When imaging a patient with gastric pathology, we utilize the 4 x 1.0 mm collimator setting; 1.25 mm slices are then generated. Using this setting, the abdomen (diaphragm to iliac crest ) can be scanned in 20 seconds. Depending of the indication, dual phase imaging may be performed. Arterial phase images are acquired 25 seconds after the start of the injection, venous phase images are acquired 50 seconds after the start of the injection. This allows optimal visualization of both the gastric arteries and veins as well as for optimizing detection of liver metastases.

3D Imaging


3D imaging of the gastrointestinal tract, the colon in particular, has gained much attention since it was first proposed in 1993. At that time, 3D imaging was limited by computer speed and performance. Early reports of 3D CT imaging of the stomach (CT gastroscopy) were limited to surface rendering techniques, i.e. shaded surface. However, with improvements in computer technology and speed, most manufacturers now also offer volume rendering. VR is superior to shaded surface for imaging the stomach and gastric vessels. We currently use the Siemens 3D Virtuoso Imaging package. This software includes real-time volume rendering as well as flythrough capabilities.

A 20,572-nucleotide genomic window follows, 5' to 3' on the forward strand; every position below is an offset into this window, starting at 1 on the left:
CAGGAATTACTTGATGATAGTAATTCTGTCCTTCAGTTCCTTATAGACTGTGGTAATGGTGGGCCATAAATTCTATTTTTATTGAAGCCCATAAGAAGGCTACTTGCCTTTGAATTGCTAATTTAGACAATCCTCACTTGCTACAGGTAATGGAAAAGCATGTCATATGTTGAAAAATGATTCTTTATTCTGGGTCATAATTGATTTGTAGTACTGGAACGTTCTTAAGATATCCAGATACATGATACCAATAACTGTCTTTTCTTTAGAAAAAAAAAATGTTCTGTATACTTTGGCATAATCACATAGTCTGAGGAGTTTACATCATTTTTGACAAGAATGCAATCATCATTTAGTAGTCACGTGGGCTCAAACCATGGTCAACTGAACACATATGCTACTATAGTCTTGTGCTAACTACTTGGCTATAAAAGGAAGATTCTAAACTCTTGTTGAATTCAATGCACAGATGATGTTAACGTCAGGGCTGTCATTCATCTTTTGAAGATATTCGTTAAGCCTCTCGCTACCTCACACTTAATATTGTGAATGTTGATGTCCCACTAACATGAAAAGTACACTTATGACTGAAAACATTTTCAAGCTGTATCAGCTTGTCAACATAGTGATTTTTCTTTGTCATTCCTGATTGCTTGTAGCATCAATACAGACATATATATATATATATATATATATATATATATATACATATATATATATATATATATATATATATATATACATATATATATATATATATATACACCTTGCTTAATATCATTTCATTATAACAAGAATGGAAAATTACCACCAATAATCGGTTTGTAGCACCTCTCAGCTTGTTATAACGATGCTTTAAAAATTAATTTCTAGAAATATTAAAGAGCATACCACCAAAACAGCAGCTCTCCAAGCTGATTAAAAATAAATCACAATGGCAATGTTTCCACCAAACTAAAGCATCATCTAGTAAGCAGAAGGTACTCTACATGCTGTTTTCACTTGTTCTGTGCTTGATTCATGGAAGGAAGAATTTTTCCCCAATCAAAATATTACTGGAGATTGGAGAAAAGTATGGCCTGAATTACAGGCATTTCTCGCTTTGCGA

At our institution, after the data is acquired (1.25mm slices reconstructed at 1 mm intervals) it is transferred over an Ethernet to a Infinite Reality or Onyx workstation with Reality Engine graphics (Silicon Graphics, Mt. View, CA) or an O2 workstation for interactive volume rendering. Simple 2D multiplanar reconstructions of the CT data allow quick visualization of the stomach in the axial, sagittal and coronal planes (Figure 2). Most radiologists are familiar and comfortable with 2D MPR. It is quick and available on all workstations. An abnormality detected in one plane can immediately be visualized in the other two planes. It is often helpful to start with the MPR and then proceed with the 3D.